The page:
This guest piece deals with the growing militancy on the streets in the U.S, and where that militancy is heading. While U&S doesn’t agree with every point made below, we post it in hopes of sparking discussion.
Why Aren’t American Cities On Fire?:
Notes For A Discussion About Riots In The United States
I’m in my mid twenties. Unlike most working class people in my generation, my friend has a car, and I sometimes catch a ride with him to work, if it works out. This buddy of mine works as a welder in one of the last shipyards in the city, a high-paying job for a working class person of my age. Thus, the car.
One day I got a ride with him to work, which for me is a restaurant. Another friend, who had been crashing at my place, also caught a ride with us downtown. At the time, this other friend was unemployed, and tried to support himself through various illegal activities. We all went to the same high school together.
I have an old tape recorder, which my friends let me use to record interesting moments I have with them, and I had it with me on this day. We were shooting the shit along the ride, and the topic of riots came up, as political topics usually do in our conversations. That’s when I pressed the record button. “Imagine if we were in Baltimore when it was going down against the cops!?” asked my unemployed friend. I’m not going to write what the response to that question was, and I have since erased that segment of the recording, as I usually do with any potentially incriminating recordings. The eruption of an anti-police rebellion in Baltimore in April was still fresh in our minds.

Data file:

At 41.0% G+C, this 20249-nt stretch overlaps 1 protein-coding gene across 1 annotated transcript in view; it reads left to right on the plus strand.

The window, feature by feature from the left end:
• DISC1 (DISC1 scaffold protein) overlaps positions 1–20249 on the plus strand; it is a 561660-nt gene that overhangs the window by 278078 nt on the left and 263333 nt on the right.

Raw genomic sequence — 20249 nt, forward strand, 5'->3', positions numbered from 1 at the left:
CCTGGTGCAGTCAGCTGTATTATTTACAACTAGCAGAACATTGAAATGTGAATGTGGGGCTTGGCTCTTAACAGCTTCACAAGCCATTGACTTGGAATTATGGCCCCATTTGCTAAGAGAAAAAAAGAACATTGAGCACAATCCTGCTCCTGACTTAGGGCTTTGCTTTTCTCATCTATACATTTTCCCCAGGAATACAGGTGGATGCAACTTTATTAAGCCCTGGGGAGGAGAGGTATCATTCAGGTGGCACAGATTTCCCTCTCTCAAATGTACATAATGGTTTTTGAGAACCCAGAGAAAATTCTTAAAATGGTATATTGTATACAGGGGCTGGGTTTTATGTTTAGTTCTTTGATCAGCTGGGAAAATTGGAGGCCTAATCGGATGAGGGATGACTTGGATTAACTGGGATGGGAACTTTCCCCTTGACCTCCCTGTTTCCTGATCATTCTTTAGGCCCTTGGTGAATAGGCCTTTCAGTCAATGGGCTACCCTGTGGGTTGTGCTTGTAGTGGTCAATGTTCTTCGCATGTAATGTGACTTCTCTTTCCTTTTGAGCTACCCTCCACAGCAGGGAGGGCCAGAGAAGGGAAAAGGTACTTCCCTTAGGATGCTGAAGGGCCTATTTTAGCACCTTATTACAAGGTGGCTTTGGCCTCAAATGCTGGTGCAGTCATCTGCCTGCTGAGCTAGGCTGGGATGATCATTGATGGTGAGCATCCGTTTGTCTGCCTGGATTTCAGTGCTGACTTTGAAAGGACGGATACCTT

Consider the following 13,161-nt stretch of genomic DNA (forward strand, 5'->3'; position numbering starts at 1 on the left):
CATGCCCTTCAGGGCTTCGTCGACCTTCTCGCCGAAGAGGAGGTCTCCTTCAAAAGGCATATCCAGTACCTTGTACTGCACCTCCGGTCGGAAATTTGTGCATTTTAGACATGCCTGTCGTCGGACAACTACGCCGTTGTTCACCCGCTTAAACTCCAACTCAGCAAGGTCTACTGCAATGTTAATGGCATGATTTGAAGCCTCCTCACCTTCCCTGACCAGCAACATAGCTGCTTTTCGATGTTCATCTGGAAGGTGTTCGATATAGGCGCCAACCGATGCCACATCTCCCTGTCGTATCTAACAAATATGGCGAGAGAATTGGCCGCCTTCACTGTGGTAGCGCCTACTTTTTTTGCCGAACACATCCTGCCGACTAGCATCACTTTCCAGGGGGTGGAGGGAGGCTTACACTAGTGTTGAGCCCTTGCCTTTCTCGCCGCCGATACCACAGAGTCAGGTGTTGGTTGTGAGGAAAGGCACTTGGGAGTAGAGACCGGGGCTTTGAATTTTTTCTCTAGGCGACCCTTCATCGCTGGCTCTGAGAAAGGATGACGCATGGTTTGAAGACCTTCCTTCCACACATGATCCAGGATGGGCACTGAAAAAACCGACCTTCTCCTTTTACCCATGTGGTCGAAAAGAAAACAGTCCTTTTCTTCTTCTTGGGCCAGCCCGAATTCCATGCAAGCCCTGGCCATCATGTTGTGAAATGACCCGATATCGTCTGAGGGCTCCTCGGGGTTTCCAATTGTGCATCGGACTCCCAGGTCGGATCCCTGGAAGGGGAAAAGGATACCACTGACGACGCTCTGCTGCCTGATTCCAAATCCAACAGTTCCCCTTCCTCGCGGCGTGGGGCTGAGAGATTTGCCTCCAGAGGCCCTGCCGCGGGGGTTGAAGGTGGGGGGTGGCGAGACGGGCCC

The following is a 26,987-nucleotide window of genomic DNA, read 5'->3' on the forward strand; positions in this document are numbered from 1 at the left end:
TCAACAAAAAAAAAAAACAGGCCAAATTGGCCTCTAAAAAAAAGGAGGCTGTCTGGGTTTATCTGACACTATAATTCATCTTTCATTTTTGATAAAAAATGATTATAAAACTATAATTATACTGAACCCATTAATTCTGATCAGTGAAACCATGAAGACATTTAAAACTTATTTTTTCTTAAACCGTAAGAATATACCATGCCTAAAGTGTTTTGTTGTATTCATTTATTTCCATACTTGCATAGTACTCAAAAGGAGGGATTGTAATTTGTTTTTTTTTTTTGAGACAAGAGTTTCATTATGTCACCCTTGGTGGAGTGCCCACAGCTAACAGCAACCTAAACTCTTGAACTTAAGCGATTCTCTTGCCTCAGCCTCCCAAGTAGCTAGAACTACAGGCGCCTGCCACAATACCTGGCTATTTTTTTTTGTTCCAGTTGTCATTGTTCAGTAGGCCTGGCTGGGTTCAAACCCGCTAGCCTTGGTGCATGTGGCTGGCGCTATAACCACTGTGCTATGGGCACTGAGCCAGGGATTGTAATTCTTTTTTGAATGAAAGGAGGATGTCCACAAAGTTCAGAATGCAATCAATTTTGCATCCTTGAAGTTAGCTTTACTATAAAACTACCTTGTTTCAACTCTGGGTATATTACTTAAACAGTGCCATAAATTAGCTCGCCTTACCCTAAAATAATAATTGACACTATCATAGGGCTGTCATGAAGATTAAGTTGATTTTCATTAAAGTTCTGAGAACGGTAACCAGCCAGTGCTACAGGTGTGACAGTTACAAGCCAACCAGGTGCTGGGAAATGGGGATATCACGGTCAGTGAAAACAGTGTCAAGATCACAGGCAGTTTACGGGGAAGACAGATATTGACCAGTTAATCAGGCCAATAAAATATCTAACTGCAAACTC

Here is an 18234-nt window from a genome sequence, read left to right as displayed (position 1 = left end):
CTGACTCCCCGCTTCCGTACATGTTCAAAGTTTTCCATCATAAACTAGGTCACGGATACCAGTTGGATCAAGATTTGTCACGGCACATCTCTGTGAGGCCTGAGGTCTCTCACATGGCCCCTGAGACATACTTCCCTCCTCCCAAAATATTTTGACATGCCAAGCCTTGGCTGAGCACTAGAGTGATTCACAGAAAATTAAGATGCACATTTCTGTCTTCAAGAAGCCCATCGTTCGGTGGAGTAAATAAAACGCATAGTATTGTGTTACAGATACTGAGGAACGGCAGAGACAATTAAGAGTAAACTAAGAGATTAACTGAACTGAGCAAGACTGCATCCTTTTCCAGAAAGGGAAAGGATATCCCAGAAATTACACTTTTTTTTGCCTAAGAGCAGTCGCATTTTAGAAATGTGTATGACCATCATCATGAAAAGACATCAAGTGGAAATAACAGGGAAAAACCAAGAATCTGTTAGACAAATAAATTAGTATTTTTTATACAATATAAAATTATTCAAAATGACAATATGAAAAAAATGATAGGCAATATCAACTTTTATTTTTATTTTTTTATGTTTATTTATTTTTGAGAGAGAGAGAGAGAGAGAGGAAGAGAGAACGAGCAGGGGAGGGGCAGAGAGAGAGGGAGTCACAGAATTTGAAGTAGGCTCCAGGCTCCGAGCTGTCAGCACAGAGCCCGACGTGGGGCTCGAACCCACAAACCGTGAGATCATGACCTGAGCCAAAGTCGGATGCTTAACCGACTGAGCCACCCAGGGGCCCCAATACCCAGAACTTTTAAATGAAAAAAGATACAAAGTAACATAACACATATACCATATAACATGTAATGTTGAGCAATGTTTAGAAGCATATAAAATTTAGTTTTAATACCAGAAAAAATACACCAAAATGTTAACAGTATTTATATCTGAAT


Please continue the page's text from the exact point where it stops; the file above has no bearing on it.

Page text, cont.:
My crew of high school friends and I have all despised the cops from a very young age, because we all got harassed by them at some point or another. In this conversation, we wondered what a rebellion would look like in the urban region we live in. After a few minutes of imagining, there was the common sense response, from my welder friend, “yea, well, call me when it happens!” To which I responded, “well, we gotta prepare for it if we’re gonna be ready when the moment comes, right?” There was no surprise that I asked this question. “Right.” I’ve known these two particular friends since I was about ten, so we were all very comfortable talking about this with each other. I pried further, “but how???” After a pause, my unemployed friend said, “practice,” which I remember he said with a completely straight face. Continue reading Why Aren’t American Cities On Fire?